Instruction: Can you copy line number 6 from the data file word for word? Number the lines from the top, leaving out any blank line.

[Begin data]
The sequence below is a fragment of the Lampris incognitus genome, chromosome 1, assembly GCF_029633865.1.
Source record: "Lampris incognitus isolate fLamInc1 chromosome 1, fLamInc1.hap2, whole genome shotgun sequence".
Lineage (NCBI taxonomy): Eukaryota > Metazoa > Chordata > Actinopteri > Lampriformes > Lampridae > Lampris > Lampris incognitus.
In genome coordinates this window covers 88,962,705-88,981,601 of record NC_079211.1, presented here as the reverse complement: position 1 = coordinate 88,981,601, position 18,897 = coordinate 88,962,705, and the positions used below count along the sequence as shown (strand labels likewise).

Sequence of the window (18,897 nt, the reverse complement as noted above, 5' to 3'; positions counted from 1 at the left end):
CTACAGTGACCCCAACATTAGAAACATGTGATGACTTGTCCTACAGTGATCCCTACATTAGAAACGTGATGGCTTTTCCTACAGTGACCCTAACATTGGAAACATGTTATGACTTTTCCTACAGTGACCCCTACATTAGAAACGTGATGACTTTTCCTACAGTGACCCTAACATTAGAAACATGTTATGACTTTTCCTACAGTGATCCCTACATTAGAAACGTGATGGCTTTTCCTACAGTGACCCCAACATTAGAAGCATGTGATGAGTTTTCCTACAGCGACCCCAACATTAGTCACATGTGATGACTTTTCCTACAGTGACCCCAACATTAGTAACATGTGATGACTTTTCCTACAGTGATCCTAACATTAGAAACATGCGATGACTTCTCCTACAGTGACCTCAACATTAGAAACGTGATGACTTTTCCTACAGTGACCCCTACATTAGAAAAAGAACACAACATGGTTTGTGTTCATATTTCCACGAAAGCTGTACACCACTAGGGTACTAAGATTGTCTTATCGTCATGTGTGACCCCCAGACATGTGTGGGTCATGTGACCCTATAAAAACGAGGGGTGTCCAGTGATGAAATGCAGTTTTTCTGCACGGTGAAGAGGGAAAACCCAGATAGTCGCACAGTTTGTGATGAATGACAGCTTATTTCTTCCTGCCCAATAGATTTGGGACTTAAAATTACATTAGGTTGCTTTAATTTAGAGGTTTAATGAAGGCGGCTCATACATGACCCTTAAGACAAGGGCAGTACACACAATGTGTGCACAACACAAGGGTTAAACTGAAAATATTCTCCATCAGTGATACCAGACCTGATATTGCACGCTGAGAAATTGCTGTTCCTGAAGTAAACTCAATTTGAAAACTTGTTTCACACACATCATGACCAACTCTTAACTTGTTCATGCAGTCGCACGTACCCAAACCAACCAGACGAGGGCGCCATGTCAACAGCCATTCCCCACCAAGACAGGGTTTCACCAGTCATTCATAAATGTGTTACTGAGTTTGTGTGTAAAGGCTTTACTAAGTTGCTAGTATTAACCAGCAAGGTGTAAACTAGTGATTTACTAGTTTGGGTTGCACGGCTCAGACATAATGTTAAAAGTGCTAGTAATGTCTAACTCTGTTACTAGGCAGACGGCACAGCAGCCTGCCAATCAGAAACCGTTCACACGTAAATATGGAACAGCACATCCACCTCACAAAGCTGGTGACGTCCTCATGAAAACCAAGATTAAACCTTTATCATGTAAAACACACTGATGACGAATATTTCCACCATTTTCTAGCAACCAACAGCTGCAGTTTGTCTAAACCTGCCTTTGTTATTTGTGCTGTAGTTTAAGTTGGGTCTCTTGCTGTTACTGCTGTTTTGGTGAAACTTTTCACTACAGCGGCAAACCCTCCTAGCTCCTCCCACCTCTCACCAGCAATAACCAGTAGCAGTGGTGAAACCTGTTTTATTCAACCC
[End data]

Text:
CTACAGTGACCCCAACATTAGAAACATGTGATGACTTGTCCTACAGTGATCCCTACATTAGAAACGTGATGGCTTTTCCTACAGTGACCCTAACATTGGAAACATGTTATGACTTTTCCTACAGTGACCCCTACATTAGAAACGTGATGACTTTTCCTACAGTGACCCTAACATTAGAAACATGTTATGACTTTTCCTACAGTGATCCCTACATTAGAAACGTGATGGCTTTTCCTACAGTGACCCCAACATTAGAAGCATGTGATGAGTTTTCCTACAGCGACCCCAACATTAGTCACATGTGATGACTTTTCCTACAGTGACCCCAACATTAGTAACATGTGATGACTTTTCCTACAGTGATCCTAACATTAGAAACATGCGATGACTTCTCCTACAGTGACCTCAACATTAGAAACGTGATGACTTTTCCTACAGTGACCCCTACATTAGAAAAAGAACACAACATGGTTTGTGTTCATATTTCCACGAAAGCTGTACACCACTAGGGTACTAAGATTGTCTTATCGTCATGTGTGACCCCCAGACATGTGTGGGTCATGTGACCCTATAAAAACGAGGGGTGTCCAGTGATGAAATGCAGTTTTTCTGCACGGTGAAGAGGGAAAACCCAGATAGTCGCACAGTTTGTGATGAATGACAGCTTATTTCTTCCTGCCCAATAGATTTGGGACTTAAAATTACATTAGGTTGCTTTAATTTAGAGGTTTAATGAAGGCGGCTCATACATGACCCTTAAGACAAGGGCAGTACACACAATGTGTGCACAACACAAGGGTTAAACTGAAAATATTCTCCATCAGTGATACCAGACCTGATATTGCACGCTGAGAAATTGCTGTTCCTGAAGTAAACTCAATTTGAAAACTTGTTTCACACACATCATGACCAACTCTTAACTTGTTCATGCAGTCGCACGTACCCAAACCAACCAGACGAGGGCGCCATGTCAACAGCCATTCCCCACCAAGACAGGGTTTCACCAGTCATTCATAAATGTGTTACTGAGTTTGTGTGTAAAGGCTTTACTAAGTTGCTAGTATTAACCAGCAAGGTGTAAACTAGTGATTTACTAGTTTGGGTTGCACGGCTCAGACATAATGTTAAAAGTGCTAGTAATGTCTAACTCTGTTACTAGGCAGACGGCACAGCAGCCTGCCAATCAGAAACCGTTCACACGTAAATATGGAACAGCACATCCACCTCACAAAGCTGGTGACGTCCTCATGAAAACCAAGATTAAACCTTTATCATGTAAAACACACTGATGACGAATATTTCCACCATTTTCTAGCAACCAACAGCTGCAGTTTGTCTAAACCTGCCTTTGTTATTTGTGCTGTAGTTTAAGTTGGGTCTCTTGCTGTTACTGCTGTTTTGGTGAAACTTTTCACTACAGCGGCAAACCCTCCTAGCTCCTCCCACCTCTCACCAGCAATAACCAGTAGCAGTGGTGAAACCTGTTTTATTCAACCC